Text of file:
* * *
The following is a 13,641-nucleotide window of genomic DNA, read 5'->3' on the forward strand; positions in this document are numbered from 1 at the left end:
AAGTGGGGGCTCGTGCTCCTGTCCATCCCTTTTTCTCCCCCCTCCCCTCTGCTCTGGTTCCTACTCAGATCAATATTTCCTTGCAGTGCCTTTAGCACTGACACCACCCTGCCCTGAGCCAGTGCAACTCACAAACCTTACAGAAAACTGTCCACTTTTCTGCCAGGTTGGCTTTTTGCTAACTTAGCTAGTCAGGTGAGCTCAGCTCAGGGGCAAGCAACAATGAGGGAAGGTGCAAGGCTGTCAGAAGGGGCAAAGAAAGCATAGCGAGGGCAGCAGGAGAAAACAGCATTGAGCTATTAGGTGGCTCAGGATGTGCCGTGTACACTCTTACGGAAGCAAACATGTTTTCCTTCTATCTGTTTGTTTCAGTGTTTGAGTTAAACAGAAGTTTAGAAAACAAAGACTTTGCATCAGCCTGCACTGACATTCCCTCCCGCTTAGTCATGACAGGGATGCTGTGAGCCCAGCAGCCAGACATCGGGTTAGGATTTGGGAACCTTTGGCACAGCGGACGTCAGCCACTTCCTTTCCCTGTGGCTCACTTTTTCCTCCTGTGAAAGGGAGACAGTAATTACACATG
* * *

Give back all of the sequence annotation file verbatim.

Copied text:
The following is a 13,641-nucleotide window of genomic DNA, read 5'->3' on the forward strand; positions in this document are numbered from 1 at the left end:
AAGTGGGGGCTCGTGCTCCTGTCCATCCCTTTTTCTCCCCCCTCCCCTCTGCTCTGGTTCCTACTCAGATCAATATTTCCTTGCAGTGCCTTTAGCACTGACACCACCCTGCCCTGAGCCAGTGCAACTCACAAACCTTACAGAAAACTGTCCACTTTTCTGCCAGGTTGGCTTTTTGCTAACTTAGCTAGTCAGGTGAGCTCAGCTCAGGGGCAAGCAACAATGAGGGAAGGTGCAAGGCTGTCAGAAGGGGCAAAGAAAGCATAGCGAGGGCAGCAGGAGAAAACAGCATTGAGCTATTAGGTGGCTCAGGATGTGCCGTGTACACTCTTACGGAAGCAAACATGTTTTCCTTCTATCTGTTTGTTTCAGTGTTTGAGTTAAACAGAAGTTTAGAAAACAAAGACTTTGCATCAGCCTGCACTGACATTCCCTCCCGCTTAGTCATGACAGGGATGCTGTGAGCCCAGCAGCCAGACATCGGGTTAGGATTTGGGAACCTTTGGCACAGCGGACGTCAGCCACTTCCTTTCCCTGTGGCTCACTTTTTCCTCCTGTGAAAGGGAGACAGTAATTACACATG